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irishwalleye

Interior load bearing walls

14 posts in this topic

Split-entry designed house. Looking to change floor plan.

How do I identify load bearing walls that should be left alone prior to even starting a project?

The only walls that I would like to remove are on the upper level of the house.

Thanks

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Take a peak in the attic and look at the roof structure.

Most houses are either rafter framed or have roof trusses.

Roof trusses typically clear span from one side of the house to the other. In this case, all interior walls should be fair game for removal.

If you have rafters, they typically are supported down the center of your house.

For your lower level, most floor joists will span to the center of the house again where you'll find either a continuous beam in the basement with columns or a bearing wall.

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Hanson, can you explain how one can tell between rafter's and trusses?

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We'll try... here's a couple diagrams that might tell the story better.

This shows typical rafter framing. Rafters were commonly used before premanufactured roof trusses took over. Rafters are individual pieces of framing.

What is very common in rafter framing is the attic floor framing (ceiling framing) has a bearing point down the middle of the house. You are never going to get a 2x8 to span 20' without major deflection problems so they would divide the span into 2 sections which creates a bearing wall down the middle of the house. The wider the house, the more chance that there are multiple bearing points since you can only work with dimensional lumber up to certain lengths.

This is much more common in older homes, like pre-1960.

You need to be very careful identifying which walls are supporting ceiling and roof structure above in houses structured like this.

rafterframing.jpg

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Now here is premanufactured wood truss framing.

All the separate roof trusses are produced in the factory as a system, shipped to the site on a truck, and lifted into place with a crane or army of strong men.

A truss has 2 bearing points, one on each end. In a residential home, this is typically the exterior walls.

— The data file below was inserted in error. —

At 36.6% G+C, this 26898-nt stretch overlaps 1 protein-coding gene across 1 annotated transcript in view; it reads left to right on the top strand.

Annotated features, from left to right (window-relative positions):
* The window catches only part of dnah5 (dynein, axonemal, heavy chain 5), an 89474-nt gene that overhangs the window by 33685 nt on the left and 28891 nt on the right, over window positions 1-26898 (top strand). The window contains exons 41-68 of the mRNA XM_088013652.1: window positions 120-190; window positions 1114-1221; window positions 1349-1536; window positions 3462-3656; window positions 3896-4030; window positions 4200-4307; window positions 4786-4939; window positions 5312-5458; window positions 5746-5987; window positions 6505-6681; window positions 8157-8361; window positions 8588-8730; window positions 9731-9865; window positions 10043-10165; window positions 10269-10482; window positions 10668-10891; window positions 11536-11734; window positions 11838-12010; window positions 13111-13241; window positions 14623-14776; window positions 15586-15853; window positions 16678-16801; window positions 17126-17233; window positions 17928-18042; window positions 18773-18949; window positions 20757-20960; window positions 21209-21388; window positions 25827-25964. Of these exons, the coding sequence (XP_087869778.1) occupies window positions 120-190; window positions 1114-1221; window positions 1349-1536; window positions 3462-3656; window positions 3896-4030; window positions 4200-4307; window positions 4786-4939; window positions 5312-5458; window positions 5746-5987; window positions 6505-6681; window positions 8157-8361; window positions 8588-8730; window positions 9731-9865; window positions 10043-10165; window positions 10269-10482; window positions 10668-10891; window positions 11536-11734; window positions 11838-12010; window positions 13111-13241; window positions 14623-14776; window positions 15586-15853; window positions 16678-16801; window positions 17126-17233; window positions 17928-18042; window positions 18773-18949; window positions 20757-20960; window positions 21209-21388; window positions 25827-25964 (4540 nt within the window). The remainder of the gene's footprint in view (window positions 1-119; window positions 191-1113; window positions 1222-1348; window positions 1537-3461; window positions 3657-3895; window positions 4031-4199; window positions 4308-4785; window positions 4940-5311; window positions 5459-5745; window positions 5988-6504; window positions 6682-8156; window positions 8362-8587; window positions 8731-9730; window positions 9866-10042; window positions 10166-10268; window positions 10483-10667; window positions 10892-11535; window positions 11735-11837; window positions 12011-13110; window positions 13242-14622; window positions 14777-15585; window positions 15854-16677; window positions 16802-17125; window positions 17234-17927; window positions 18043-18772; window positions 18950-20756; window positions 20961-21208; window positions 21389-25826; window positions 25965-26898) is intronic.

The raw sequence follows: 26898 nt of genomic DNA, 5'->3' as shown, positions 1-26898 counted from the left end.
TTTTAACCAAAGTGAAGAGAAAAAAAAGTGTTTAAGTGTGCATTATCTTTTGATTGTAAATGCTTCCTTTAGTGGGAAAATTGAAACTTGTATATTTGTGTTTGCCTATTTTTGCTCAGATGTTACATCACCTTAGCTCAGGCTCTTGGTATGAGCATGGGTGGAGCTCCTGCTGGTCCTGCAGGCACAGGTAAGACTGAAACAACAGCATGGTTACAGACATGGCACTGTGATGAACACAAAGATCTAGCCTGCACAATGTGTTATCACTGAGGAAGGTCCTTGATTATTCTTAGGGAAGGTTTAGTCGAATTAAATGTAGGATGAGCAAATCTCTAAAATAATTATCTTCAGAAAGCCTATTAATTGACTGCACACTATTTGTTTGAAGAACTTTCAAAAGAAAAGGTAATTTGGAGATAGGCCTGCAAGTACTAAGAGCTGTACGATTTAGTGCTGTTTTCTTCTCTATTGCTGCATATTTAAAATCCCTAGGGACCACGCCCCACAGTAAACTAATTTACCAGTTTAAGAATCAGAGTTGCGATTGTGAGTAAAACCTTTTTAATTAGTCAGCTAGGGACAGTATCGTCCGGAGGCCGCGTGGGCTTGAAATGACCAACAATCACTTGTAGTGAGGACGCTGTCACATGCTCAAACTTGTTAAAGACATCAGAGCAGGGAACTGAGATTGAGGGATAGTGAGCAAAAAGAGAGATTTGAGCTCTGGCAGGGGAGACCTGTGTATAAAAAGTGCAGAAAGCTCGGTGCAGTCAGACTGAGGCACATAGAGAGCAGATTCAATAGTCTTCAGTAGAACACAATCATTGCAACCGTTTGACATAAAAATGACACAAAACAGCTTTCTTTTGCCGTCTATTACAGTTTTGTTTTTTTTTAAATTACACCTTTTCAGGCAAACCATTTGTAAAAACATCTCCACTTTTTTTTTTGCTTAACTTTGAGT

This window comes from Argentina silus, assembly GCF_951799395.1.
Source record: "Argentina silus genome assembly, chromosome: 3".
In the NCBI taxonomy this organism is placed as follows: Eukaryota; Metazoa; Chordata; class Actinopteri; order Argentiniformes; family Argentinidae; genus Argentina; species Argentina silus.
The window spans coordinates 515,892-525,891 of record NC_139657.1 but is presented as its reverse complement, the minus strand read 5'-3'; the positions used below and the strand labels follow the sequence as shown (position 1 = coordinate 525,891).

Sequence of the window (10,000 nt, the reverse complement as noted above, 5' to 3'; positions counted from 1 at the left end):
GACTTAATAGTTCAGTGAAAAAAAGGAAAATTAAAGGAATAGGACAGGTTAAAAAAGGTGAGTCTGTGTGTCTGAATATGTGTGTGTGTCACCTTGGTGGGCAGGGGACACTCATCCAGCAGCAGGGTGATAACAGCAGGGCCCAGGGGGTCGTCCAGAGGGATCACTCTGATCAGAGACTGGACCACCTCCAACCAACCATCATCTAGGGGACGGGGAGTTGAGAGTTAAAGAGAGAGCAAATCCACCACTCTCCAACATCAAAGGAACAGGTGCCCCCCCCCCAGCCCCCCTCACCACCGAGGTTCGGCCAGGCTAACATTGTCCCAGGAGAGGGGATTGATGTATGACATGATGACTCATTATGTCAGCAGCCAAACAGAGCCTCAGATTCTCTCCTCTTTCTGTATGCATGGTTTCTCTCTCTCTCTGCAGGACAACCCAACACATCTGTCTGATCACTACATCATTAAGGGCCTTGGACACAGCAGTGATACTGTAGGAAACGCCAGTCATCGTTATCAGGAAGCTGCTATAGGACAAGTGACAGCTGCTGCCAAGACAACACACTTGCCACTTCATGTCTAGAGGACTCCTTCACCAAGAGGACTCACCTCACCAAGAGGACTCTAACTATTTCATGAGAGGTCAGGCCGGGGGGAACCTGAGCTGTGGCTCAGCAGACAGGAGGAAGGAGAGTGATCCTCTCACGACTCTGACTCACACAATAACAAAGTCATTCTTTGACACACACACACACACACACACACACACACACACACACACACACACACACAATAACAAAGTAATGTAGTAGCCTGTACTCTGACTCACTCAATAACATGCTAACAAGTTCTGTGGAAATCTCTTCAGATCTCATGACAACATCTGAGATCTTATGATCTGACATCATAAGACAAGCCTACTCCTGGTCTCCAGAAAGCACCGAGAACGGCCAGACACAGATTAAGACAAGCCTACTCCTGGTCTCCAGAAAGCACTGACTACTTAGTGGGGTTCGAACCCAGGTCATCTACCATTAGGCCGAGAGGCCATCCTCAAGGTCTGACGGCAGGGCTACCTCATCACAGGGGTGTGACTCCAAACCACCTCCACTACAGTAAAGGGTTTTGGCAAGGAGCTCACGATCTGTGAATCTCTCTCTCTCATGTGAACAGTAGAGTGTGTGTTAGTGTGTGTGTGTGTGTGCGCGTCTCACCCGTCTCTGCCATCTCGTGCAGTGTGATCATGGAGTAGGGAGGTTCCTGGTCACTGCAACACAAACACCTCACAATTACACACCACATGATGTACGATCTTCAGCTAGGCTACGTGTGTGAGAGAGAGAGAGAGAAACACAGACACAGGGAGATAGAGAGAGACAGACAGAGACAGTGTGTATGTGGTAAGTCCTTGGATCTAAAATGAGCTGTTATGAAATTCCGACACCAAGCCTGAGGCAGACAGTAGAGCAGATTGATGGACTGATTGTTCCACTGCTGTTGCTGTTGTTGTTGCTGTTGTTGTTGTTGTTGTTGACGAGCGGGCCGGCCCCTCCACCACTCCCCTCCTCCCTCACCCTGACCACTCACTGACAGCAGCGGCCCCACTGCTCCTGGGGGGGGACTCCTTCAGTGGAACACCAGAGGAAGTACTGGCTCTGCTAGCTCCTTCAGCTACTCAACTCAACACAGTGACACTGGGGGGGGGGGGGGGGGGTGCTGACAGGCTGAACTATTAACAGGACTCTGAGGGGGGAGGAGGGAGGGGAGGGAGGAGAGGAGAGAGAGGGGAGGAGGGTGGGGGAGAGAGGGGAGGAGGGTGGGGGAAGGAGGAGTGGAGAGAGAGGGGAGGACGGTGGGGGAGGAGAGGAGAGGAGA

Spans of 40', 45', and even out to 50' I believe are possible with trusses now.

rooftrussframing.jpg

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As a general rule on a rafter roof if the interior wall runs perpedicular to the rafters then leave it alone. If it runs parallel to the rafters then its fair game to be removed.

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Bearing walls in the lower level (if unfinished basement) usually require blocking between the studs.

another thing to look for.

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I would say hanson pretty much layed it on the table. If you fully understand that you should good to go... If you do not; definetly get some help. Your wife will thank you later!

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I guess I deal with this type of stuff daily working in the architecture field. If you don't know what you are looking for, don't attempt it yourself. If you can tell the difference between the 2 systems, at least you'll understand the feasibility of your project.

Do you know what year your house was built?

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Do what King Canada suggested, get someone out there to look at it. The possibility of someone not understanding what is being explained is too much of a risk.

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House built 1984 -- The misses and I dont like the idea of having our bedroom and the kids on separate levels especially since they are young.

I was planning on asking for professional help but am just looking at the feasability of the project before asking someone to come out.

I haven't looked in the attic yet as this is a house we will be moving into. From what I have seen so far, there is mainly one wall between two bedrooms, on the upper level of the house, that I want to remove (maybe a 10 foot span).

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